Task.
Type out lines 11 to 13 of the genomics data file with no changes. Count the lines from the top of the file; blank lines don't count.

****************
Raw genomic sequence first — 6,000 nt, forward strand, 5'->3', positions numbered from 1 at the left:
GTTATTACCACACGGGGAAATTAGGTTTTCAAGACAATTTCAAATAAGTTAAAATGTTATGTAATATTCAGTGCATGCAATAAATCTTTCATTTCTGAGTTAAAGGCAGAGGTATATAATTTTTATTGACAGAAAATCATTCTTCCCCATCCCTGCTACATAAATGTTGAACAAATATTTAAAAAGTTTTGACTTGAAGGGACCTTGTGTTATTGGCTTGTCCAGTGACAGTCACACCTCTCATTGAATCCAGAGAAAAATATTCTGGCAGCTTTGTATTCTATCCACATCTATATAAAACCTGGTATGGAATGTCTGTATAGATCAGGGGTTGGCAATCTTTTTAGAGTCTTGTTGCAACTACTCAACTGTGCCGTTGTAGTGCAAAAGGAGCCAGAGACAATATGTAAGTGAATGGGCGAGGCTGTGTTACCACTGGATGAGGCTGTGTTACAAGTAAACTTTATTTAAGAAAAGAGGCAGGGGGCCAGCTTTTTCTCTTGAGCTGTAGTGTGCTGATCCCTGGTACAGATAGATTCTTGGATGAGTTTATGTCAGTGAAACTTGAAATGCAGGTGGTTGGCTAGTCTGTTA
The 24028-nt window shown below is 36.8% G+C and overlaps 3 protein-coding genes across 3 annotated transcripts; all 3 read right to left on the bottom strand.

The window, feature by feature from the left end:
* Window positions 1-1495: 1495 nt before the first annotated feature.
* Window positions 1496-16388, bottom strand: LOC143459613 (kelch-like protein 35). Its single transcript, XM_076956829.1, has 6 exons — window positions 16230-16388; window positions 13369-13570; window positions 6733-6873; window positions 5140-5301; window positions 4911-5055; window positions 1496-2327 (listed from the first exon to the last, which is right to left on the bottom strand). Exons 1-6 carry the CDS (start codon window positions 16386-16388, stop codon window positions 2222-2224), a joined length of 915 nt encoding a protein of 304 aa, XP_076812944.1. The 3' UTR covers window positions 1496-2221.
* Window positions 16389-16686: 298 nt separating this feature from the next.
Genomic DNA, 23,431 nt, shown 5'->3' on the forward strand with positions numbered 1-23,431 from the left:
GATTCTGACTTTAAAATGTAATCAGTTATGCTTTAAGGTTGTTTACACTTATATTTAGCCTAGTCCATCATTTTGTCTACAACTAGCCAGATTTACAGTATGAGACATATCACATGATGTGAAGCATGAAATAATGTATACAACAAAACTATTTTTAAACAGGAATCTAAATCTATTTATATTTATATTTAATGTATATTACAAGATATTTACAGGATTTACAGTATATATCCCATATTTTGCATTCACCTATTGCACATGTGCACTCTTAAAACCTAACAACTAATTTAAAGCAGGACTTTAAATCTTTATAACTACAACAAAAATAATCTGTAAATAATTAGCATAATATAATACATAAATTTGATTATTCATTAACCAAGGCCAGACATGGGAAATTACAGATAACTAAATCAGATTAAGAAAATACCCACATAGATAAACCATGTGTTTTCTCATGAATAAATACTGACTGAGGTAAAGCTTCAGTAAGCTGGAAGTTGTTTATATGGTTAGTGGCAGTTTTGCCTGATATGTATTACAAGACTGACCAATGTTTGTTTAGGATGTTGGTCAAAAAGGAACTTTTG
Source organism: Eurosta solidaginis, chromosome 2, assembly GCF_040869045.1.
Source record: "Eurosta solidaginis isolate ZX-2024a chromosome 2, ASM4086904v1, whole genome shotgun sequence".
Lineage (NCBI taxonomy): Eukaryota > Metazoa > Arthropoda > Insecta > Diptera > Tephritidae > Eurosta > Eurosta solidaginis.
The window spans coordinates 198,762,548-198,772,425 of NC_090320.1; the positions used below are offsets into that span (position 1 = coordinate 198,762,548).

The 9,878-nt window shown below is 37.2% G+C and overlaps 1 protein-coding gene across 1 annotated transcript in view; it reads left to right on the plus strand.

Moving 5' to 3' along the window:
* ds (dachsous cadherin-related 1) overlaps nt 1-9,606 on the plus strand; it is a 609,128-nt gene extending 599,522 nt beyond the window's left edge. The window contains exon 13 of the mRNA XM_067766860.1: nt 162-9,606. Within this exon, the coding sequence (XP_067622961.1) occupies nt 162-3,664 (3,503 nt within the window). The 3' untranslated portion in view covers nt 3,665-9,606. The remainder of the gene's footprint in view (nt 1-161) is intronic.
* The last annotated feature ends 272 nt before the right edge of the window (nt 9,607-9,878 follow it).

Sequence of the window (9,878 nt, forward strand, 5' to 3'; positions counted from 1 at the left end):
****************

Source record: "Eurosta solidaginis isolate ZX-2024a chromosome 2, ASM4086904v1, whole genome shotgun sequence".
Lineage (NCBI taxonomy): Eukaryota > Metazoa > Arthropoda > Insecta > Diptera > Tephritidae > Eurosta > Eurosta solidaginis.
The window spans coordinates 198,762,548-198,772,425 of NC_090320.1; the positions used below are offsets into that span (position 1 = coordinate 198,762,548).